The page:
Meeting on bank tax raises questions

Senate Finance staffers on Friday met with bank executives for informal discussions on creating a tax on banks and left the meeting frustrated as executives effectively questioned how the tax could work, sources said.

The conversation lasted more than two hours and focused primarily on President Barack ObamaBarack Hussein ObamaOvernight Cybersecurity: What we learned from Carter Page's House Intel testimony | House to mark up foreign intel reform law | FBI can't access Texas shooter's phone | Sessions to testify at hearing amid Russia scrutiny Russian social media is the modern-day Trojan horse Trump records robo-call for Gillespie: He'll help 'make America great again' MORE's charge to Congress to create a fee that would stop financial firms from taking on too much risk.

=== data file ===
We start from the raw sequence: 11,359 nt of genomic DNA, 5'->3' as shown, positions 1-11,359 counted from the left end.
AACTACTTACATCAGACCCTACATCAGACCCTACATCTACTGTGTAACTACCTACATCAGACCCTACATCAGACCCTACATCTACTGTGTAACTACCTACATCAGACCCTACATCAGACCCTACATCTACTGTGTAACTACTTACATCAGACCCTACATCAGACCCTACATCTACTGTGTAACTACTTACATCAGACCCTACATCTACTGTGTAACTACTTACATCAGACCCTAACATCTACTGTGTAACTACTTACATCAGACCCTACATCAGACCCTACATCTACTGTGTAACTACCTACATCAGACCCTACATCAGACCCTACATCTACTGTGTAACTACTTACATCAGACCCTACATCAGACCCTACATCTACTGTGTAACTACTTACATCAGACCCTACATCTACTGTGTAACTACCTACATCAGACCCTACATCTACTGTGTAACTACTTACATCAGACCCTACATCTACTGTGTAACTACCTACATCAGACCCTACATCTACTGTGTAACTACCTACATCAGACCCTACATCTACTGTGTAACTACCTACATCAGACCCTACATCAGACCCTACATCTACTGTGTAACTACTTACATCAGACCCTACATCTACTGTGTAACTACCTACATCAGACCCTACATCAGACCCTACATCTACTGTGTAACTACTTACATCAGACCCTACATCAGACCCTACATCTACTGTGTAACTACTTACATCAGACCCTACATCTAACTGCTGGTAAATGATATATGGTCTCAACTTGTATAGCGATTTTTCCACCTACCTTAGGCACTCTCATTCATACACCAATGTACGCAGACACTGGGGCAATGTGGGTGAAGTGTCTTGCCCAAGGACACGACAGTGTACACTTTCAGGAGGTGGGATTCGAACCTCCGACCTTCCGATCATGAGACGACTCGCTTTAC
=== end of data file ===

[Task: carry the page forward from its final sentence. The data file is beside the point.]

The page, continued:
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Financial executives seriously questioned the effectiveness of tax and warned it might create other headaches. They also asked about the underlying policy goal behind the initiative since, at least publicly, it seemed to punish firms from the recent collapse of the financial markets.

Apparently, no Republican members support the creation of the tax and Democratic members are unsure how to move forward on the issue.

Participants at the meeting included representatives from the American Bank Association, SIFMA, and executives from insurance companies that trade annuities.

It is unclear how the Senate will move forward on the tax.